To explain why we chose these two stocks, see the chart below.
For an explanation of Book Value versus Market Value, watch this video from the Khan Academy.
Suppose that a value company and a growth company each approach a bank for a loan. Which company will have to pay the higher cost of capital (the higher interest rate) on its loan? The value company will pay the higher cost because its future is less certain and the bank will need to charge extra interest for taking the extra risk that the company won't be able to pay back its loan. Thus, the riskier the company's stock, the higher the cost of capital paid by a company.
Because the market perceives a value stock to be riskier, it drives down their price so that the expected return is high enough to make it worthwhile for investors to hold, despite the extra risk they take when buying it. In this way, stock prices adjust, (the market sets the price at a discount, so its expected return is higher) to reflect the perceived riskiness of the stock. This ensures that the stock will be purchased, even though growth companies have better earnings prospects and generally seem safer.
The key to understanding the connection between the price risk factor and stock returns lies in focusing on the market price of a stock. A high BtM ratio suggests that the market values the stock less than the stock's accountants. This is usually because the stock has poor earnings as well as other indications of financial distress. This makes the stock riskier. As a result, investors demand a higher rate of return to compensate them for the risk that a high BtM stock will do worse than expected, go bankrupt, and end up as one of the "stocks in a box."
A 1987 study1 compared the investment performance of a portfolio of 29 growth stocks to one with 29 value stocks. The growth stocks represented companies that were stronger and healthier than value stocks by every economic measure, including return on total capital, return on equity, and return on sales. The value stocks represented companies that had little profitability, terrible management, and a bad image. Yet, the study found that the value stocks outperformed the growth stocks, 298% to 182%, over the five-year period of 1981 to 1985.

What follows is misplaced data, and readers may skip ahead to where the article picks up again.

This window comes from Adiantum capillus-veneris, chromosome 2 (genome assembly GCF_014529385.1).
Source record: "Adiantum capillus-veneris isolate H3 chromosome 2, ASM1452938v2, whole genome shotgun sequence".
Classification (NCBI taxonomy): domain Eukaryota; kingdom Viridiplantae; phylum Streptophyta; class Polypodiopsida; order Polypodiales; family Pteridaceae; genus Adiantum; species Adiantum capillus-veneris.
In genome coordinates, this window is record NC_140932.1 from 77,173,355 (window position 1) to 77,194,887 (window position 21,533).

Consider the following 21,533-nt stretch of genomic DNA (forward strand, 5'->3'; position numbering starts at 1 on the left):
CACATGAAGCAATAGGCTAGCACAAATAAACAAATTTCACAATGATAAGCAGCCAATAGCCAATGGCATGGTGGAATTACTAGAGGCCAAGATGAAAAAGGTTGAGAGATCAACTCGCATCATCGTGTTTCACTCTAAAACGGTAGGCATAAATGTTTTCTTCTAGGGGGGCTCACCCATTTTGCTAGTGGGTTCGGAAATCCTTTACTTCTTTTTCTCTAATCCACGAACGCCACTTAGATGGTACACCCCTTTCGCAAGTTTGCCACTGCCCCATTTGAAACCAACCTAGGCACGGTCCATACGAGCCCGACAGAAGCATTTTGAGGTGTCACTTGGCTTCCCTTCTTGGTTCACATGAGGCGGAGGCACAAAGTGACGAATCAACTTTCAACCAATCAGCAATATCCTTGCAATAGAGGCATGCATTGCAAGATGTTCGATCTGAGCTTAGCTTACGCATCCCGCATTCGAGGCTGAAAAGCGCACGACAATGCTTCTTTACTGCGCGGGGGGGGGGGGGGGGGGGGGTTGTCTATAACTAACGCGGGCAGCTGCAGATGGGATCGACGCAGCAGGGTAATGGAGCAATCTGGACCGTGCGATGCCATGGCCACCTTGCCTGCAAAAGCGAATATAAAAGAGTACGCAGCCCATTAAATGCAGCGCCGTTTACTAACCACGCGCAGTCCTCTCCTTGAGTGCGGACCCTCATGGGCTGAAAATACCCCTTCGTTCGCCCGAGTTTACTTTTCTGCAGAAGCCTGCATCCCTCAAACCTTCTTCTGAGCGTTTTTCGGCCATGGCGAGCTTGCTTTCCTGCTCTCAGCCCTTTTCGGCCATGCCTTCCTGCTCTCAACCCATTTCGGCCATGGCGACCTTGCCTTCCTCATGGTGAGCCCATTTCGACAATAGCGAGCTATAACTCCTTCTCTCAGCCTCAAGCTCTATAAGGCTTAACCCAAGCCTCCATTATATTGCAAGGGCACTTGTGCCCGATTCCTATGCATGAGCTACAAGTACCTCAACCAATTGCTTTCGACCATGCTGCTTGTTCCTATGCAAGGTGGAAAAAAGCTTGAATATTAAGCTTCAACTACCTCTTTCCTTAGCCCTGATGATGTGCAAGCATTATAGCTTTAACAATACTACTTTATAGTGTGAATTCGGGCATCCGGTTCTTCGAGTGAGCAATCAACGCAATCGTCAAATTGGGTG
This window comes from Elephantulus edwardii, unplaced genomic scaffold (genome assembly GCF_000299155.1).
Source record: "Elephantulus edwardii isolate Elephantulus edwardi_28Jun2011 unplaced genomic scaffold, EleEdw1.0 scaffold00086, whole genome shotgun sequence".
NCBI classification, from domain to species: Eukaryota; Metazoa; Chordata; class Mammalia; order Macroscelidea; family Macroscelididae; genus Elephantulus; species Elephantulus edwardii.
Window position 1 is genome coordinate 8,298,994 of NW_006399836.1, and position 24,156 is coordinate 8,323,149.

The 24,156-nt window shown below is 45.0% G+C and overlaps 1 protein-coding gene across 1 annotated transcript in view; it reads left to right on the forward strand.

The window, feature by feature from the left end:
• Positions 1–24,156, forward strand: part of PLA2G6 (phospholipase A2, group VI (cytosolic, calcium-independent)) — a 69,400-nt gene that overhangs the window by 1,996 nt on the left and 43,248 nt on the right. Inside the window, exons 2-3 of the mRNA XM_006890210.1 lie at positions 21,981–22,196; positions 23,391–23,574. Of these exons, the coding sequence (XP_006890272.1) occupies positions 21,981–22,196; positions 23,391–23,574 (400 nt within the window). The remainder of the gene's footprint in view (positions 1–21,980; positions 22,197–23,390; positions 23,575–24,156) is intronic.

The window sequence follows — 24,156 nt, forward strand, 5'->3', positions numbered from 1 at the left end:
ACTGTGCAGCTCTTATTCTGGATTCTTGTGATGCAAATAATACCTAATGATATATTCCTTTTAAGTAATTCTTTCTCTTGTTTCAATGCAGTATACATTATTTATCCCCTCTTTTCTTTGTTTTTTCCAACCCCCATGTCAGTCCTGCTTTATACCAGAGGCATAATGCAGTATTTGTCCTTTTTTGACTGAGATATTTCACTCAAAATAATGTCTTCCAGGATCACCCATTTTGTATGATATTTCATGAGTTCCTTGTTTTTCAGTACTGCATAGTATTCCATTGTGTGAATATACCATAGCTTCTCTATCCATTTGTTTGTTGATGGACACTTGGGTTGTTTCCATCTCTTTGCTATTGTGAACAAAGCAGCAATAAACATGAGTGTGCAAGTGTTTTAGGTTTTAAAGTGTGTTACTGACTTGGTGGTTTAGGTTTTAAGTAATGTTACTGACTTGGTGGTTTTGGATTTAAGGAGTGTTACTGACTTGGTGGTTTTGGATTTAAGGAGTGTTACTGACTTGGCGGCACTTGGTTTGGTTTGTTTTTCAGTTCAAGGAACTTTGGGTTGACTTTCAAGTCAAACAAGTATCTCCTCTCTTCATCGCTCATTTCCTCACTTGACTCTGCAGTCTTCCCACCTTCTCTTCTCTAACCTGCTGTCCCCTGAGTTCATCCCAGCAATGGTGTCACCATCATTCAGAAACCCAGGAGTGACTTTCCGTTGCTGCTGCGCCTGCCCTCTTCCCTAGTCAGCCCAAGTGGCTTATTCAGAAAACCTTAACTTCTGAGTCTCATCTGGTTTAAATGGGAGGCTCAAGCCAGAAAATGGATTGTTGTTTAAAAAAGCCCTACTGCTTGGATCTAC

This means that investors earned higher returns by owning the stocks of companies that did poorly. That seems counterintuitive to most investors, since they tend to think that healthy stocks are better investments than distressed stocks. After all, if investors ask for a stock tip, they want to hear the name of the next Microsoft, not a stock with poor earnings. The fact is that investors should be interested in great investments (value stocks), not great companies (growth stocks).
The figure shown above illustrates the relationship between expected return and the three factors of market, size, and value. Since we are only discussing stocks, the market exposure is not shown on this plot. The higher the investment plots in the top right quadrant, the higher the expected return. The full page figure seen below actually puts values of average expected returns of various indexes over the market return. The blue circles on the plot represent various indexes. The total market index is plotted at the center of the cross hatch, which is a 0,0 on the scale of size and value. The return in the top right corner is the highest return on the plot. The dotted diagonal line represents indexes that would have the same return as the market return. Also note that large growth stocks have negative average returns relative to the total market return. Large and safe companies have lower risk associated with them and therefore have lower returns compared to smaller companies. Note that a portfolio similar to IFA Index Portfolio 100 plots with an expected average return of about 3% over the total market return (before advisory fees). Because Index Portfolio 100 has international indexes in the mix, this is not entirely accurate, but it does give us an idea of how this type of analysis works.